• Occasional misalignment of pre-drilled holes and printed circuit
    • Difficulty soldering pins to the printed traces- the soldering iron often melted the low-melting-point ink traces, despite using special low-temp solder and soldering iron [Figure E]
  • This particular circuit design deemed too complex for reliable Voltera printing, especially for flight hardware. Ordered flight board from OSH Park (professional PCB etching service), and soldered the components on using NASA-recommended solder and copper wires [Figure F]
  • Ensured solder joints and hardware were under the 1mm clearance on the back side of the board [Figure G]
MEMSat Voltera successful print
Figure C. Successful Voltera print.
Voltera trace gap
Figure D. Broken trace.
Melting due to soldering
Figure E. Melted trace due to soldering
Soldered components on professionally-etched PCB
Figure F. Soldered components on purple PCB from OSH Park.
Backside of PCB
Figure G. Backside of the PCB.

Ground Testing and Validation

  • Prior to PCB fabrication, the circuit was tested on a breadboard [Figure H, I]
  • Using first the breadboard, and then the final payload (in its ThinSat engineering model), various tests were performed to compare and validate the ground performance of the IMUs and code:
    • Accelerometer: tested the payload in different orientations, with the gravity vector as a reference.  Consistent, expected performance across both IMUs (BNO055 & MPU-9250).
    • Gyroscopes: rotated the circuit on a swivel chair by hand (roughly followed the speed of a seconds hand of a clock for an expected reading of 1RPM).  Noisy readout from both IMUs, but both confirmed capable of reading out 1RPM acceptably above their noise floors (typically approx 0.01 rad/s=0.1 RPM).
    • Magnetometers (more difficult to test)
      • Wrote code to implement both IMUs as rudimentary compasses.  Both IMUs  functioned acceptably as compasses, but the BNO055 showed more expected, smooth, consistent, repeatable and less discontinuous readout.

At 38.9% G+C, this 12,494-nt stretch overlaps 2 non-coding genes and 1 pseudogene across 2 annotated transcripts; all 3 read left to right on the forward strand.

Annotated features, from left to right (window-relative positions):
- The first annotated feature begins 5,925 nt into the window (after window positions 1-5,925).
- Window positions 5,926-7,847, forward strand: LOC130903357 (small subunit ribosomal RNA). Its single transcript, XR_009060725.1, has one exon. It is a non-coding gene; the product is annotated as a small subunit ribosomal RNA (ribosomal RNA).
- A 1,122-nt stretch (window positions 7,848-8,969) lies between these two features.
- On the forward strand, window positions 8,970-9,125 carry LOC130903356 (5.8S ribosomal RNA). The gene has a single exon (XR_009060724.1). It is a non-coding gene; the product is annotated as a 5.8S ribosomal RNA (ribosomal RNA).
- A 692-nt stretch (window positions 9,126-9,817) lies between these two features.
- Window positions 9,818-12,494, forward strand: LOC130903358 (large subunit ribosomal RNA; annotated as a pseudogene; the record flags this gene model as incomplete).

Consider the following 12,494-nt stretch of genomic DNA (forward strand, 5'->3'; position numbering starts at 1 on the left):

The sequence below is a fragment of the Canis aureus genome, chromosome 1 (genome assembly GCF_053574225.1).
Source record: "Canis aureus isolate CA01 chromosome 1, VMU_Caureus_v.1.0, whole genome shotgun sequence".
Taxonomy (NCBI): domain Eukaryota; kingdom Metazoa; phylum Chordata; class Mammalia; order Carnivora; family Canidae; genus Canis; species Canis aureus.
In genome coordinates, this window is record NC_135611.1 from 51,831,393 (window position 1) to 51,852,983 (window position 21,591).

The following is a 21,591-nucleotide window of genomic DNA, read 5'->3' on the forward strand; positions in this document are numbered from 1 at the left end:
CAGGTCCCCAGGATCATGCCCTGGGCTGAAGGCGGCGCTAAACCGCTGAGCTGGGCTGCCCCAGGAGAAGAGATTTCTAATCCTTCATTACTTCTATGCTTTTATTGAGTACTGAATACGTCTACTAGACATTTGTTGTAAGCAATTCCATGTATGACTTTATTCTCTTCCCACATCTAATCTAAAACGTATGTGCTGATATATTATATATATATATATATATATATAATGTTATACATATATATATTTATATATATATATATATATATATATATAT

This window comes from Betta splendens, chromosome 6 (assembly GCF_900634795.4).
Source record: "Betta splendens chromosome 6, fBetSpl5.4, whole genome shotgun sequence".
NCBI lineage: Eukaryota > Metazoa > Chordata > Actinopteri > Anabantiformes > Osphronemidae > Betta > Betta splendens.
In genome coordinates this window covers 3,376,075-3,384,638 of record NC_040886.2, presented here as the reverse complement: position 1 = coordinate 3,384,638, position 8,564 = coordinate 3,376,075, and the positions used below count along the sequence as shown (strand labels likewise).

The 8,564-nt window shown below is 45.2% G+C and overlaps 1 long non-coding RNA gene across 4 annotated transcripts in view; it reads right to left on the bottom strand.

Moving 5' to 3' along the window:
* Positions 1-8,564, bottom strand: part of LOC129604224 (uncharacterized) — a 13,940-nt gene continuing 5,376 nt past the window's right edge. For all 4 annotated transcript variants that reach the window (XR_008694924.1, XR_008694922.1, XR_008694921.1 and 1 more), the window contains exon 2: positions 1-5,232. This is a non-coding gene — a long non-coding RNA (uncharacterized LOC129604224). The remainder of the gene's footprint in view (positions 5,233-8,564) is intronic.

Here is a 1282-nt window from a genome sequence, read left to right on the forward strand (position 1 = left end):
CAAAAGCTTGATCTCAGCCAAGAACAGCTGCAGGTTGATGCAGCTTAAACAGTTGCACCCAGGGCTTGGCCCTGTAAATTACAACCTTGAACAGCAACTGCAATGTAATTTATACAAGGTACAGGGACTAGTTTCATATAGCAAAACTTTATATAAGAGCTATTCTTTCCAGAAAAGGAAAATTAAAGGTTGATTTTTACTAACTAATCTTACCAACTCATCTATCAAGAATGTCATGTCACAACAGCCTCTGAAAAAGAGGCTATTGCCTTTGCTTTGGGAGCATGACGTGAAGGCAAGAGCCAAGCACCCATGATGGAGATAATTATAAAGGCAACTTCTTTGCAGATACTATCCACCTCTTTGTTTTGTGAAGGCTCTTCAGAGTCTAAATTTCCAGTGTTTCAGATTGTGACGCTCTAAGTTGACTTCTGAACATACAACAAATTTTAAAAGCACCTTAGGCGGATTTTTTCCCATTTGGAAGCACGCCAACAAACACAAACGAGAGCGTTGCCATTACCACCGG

• Compared readouts of both IMUs to expected triaxial magnetic field magnitudes (gauss levels) at sea level in Princeton.  Both IMUs acceptably reported expected lateral components of the field, but the BNO055 occasionally underreported the expected vertical component.  Unclear if this was due to some rough handling by us.
      • It should be noted that the smoother performance of the BNO055 may be partially attributed to onboard processing by an its integral ARM Cortex-M0 based processor.  This processor is included for turnkey Kalman filtering of ALL sensor data, to yield especially convenient and accurate absolute orientation, but we learned that this advanced functionality would unfortunately prove unavailable on-orbit due to indeterminate gravity vector (the unit can still be used in unfiltered “basic mode”, comparable to the MPU-9250). But note also that this same onboard processor (and its advanced functionality) render this IMU potentially more susceptible to space radiation, and harder for students to code (with a 118-page datasheet and a GREAT but sometimes overwhelming variety of modes available…).
Breadboard setup
Figure H. Breadboard setup.
Another breadboard setup
Figure I. Another breadboard setup.


Antares rocket launching
Antares upper stage
ThinSats in CSD dispenser
Thinsat flight buses

ProtoSat and MEMSat launched into orbit on Feb 20, on the Antares/Cygnus NG-15 resupply mission to the ISS.  They were both ejected from the CSD dispenser (mounted on the Antares upper stage) into a ~200km Extreme Low Earth Orbit.  Unfortunately, due to a systemic (fleetwide) ThinSat bus anomaly, no data was downlinked.  But we had a great learning experience throughout the whole ThinSat program, we put our first-ever Princeton student hardware into orbit, and look forward to an opportunity to launch rebuilds of both ProtoSat and MEMSat soon!

We’d like to acknowledge gracious support from Virginia Space’s ThinSat Program, the New Jersey Space Grant, Princeton’s Mechanical & Aerospace Engineering Department (MAE), its School of Engineering & Applied Sciences (SEAS), its Council on Science & Technology (CST), Voltera, Xinabox, Twiggs Space Lab (TSL), NearSpace Launch (NSL), and Northrop Grumman for the NG-15 Antares launch!